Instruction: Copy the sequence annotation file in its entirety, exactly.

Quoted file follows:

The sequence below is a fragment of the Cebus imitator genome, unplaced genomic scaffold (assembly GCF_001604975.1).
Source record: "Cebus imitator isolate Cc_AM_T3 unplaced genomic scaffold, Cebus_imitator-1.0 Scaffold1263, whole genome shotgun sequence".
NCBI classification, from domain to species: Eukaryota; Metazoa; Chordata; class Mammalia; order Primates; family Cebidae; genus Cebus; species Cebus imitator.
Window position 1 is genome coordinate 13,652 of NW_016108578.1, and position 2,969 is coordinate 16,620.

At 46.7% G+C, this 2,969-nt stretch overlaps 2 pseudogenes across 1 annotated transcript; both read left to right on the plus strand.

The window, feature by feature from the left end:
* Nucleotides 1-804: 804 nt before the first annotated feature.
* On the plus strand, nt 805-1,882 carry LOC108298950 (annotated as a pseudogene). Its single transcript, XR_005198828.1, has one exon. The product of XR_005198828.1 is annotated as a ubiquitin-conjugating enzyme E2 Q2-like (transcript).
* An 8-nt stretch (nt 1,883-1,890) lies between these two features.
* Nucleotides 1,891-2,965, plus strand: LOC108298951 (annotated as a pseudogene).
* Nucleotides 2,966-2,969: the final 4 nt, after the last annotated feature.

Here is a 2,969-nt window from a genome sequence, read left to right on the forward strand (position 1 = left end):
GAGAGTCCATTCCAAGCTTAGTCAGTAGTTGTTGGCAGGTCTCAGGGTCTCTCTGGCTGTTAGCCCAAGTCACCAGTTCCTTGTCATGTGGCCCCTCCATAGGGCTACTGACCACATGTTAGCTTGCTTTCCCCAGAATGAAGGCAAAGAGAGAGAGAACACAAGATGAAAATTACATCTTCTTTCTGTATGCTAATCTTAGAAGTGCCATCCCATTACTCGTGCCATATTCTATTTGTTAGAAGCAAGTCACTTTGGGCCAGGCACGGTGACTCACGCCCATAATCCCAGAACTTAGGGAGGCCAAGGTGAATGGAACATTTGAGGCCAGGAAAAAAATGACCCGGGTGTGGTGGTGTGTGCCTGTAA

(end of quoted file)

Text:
The sequence below is a fragment of the Cebus imitator genome, unplaced genomic scaffold (assembly GCF_001604975.1).
Source record: "Cebus imitator isolate Cc_AM_T3 unplaced genomic scaffold, Cebus_imitator-1.0 Scaffold1263, whole genome shotgun sequence".
NCBI classification, from domain to species: Eukaryota; Metazoa; Chordata; class Mammalia; order Primates; family Cebidae; genus Cebus; species Cebus imitator.
Window position 1 is genome coordinate 13,652 of NW_016108578.1, and position 2,969 is coordinate 16,620.

At 46.7% G+C, this 2,969-nt stretch overlaps 2 pseudogenes across 1 annotated transcript; both read left to right on the plus strand.

The window, feature by feature from the left end:
* Nucleotides 1-804: 804 nt before the first annotated feature.
* On the plus strand, nt 805-1,882 carry LOC108298950 (annotated as a pseudogene). Its single transcript, XR_005198828.1, has one exon. The product of XR_005198828.1 is annotated as a ubiquitin-conjugating enzyme E2 Q2-like (transcript).
* An 8-nt stretch (nt 1,883-1,890) lies between these two features.
* Nucleotides 1,891-2,965, plus strand: LOC108298951 (annotated as a pseudogene).
* Nucleotides 2,966-2,969: the final 4 nt, after the last annotated feature.

Here is a 2,969-nt window from a genome sequence, read left to right on the forward strand (position 1 = left end):
GAGAGTCCATTCCAAGCTTAGTCAGTAGTTGTTGGCAGGTCTCAGGGTCTCTCTGGCTGTTAGCCCAAGTCACCAGTTCCTTGTCATGTGGCCCCTCCATAGGGCTACTGACCACATGTTAGCTTGCTTTCCCCAGAATGAAGGCAAAGAGAGAGAGAACACAAGATGAAAATTACATCTTCTTTCTGTATGCTAATCTTAGAAGTGCCATCCCATTACTCGTGCCATATTCTATTTGTTAGAAGCAAGTCACTTTGGGCCAGGCACGGTGACTCACGCCCATAATCCCAGAACTTAGGGAGGCCAAGGTGAATGGAACATTTGAGGCCAGGAAAAAAATGACCCGGGTGTGGTGGTGTGTGCCTGTAA